Thursday, July 10, 2014

The Wives of King Henry VIII - Chapter II: Queen Anne Boleyn

While still married to Katharine of Aragon, King Henry VIII was in love with Anne Boleyn. Henry hated
writing, but he wrote her letters. You can see just how infatuated he was with her in this heartfelt letter:
my heart and I surrender ourselves into your hands, beseeching you to hold us commended to your favour, and that by absence your affeftion to us may not be lessened: for it were a great pity to increase our pain, of which absence produces enough and more than I could ever have thought could be felt, reminding us of a point in astronomy which is this: the longer the days are, the more distant is the sun, and nevertheless the hotter; so is it with our love, for by absence we are kept a distance from one another, and yet it retains its fervour, at least on my side; I hope the like on yours, assuring you that on my part the pain of absence is already too great for me; and when I think of the increase of that which I am forced to suffer, it would be almost intolerable, but for the firm hope I have of your unchangeable affeftion for me: and to remind you of this sometimes, and seeing that I cannot be personally present with you, I now send you the nearest thing I can to that, namely, my picture set in a bracelet, with the whole of the device, which you already know, wishing myself in their place, if it should please you. This is from the hand of your loyal servant and friend,  
On Janurary 25th, 1533, there was a secret marriage between Henry and his long-time lover, Anne Boleyn. It was not until May 23rd that his marriage to Katharine of Aragon was declared invalid, but to the stubborn
King it didn't matter. There was an elaborate coronation ceremony held for her. The King's hopeless infatuation for the enticing Queen would not prove to last too long.

Anne was already pregnant before the marriage. Henry VIII was so glad to finally have a son. He had been wanting this for so long, and the time was fast approaching! The great, new heir to the English throne was to be finally born! On September 7th, 1533, the Queen gave birth to a healthy and happy child. Her name was Elizabeth. Henry was glad, yet he already had a daughter. He would do anything to have a son.

Anne's charms were quickly wearing off by this point. She was not his ideal wife; she did not obey each of his orders, she had a
viscous temper and attitude, and she was unpopular at court. In 1534, Anne was pregnant again, but the child did not survive. Henry did not want to deal with her anymore. Again he was searching for a way to get out of marriage. By around this time he was having an affair with a lady named Madge Shelton, while he was searching for ways to get rid of Anne.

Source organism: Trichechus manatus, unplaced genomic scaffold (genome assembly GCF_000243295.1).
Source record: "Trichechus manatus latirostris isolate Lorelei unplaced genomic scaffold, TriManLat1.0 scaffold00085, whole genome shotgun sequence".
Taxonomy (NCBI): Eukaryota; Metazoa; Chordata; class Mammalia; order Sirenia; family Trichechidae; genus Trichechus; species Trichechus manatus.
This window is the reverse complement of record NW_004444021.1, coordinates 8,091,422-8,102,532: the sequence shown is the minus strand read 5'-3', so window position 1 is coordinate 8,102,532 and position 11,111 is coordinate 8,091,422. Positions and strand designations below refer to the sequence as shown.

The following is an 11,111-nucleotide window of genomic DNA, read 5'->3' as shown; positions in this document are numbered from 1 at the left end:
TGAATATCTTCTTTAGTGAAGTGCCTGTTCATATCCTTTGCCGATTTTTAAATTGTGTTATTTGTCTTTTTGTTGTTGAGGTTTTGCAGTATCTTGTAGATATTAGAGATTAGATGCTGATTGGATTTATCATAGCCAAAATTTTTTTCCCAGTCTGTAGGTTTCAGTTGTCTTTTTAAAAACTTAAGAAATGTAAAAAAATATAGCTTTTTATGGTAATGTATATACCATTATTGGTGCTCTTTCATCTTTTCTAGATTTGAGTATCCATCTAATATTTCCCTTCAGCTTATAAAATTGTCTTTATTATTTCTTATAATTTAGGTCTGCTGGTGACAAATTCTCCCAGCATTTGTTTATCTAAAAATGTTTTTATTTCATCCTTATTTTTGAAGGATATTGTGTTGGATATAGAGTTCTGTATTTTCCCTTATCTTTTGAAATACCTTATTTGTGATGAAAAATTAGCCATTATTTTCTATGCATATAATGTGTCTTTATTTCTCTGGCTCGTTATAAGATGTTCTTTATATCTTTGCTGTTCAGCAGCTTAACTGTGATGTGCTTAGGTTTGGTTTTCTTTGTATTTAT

The King arrested Anne on charges of incest, witchcraft, and adultery. He locked up several male friends of Anne, including her own brother. By this time, the King's affections for a pretty lady named Jane Seymour were quite known.

On the 19th of May, at the Tower Green, there was a private execution. The constable describes the very morning to Thomas Cromwell:
This morning she sent for me, that I might be with her at such time as she received the good Lord, to the intent I should hear her speak as touching her innocency alway to be clear. And in the writing of this she sent for me, and at my coming she said, Mr. Kingston, I hear I shall not die afore noon, and I am very sorry therefore, for I thought to be dead by this time and past my pain. I told her it should be no pain, it was so little. And then she said, I heard say the executioner was very good, and I have a little neck, and then put her hands about it, laughing heartily. I have seen many men and also women executed, and that they have been in great sorrow, and to my knowledge this lady has much joy in death. Sir, her almoner is continually with her, and had been since two o'clock after midnight.” 
Before she was killed, according to Edward Hall, she said:
‘Good Christian people, I am come hither to die, for according to the law, and by the law I am judged to die, and therefore I will speak nothing against it. I am come hither to accuse no man, nor to speak anything of that, whereof I am accused and condemned to die, but I pray God save the king and send him long to reign over you, for a gentler nor a more merciful prince was there never: and to me he was ever a good, a gentle and sovereign lord. And if any person will meddle of my cause, I require them to judge the best. And thus I take my leave of the world and of you all, and I heartily desire you all to pray for me. O Lord have mercy on me, to God I commend my soul. After being blindfolded and kneeling at the block, she repeated several times: To Jesus Christ I commend my soul; Lord Jesu receive my soul.’” 
The Queen was put in an arrow box, as no coffin was supplied. She was buried in an unmarked grave.

Thus passed the second Queen of King Henry VIII. Her motto was “The Most Happy.” I have to admit that's quite ironic, but I'm sure she's in a happier place now.


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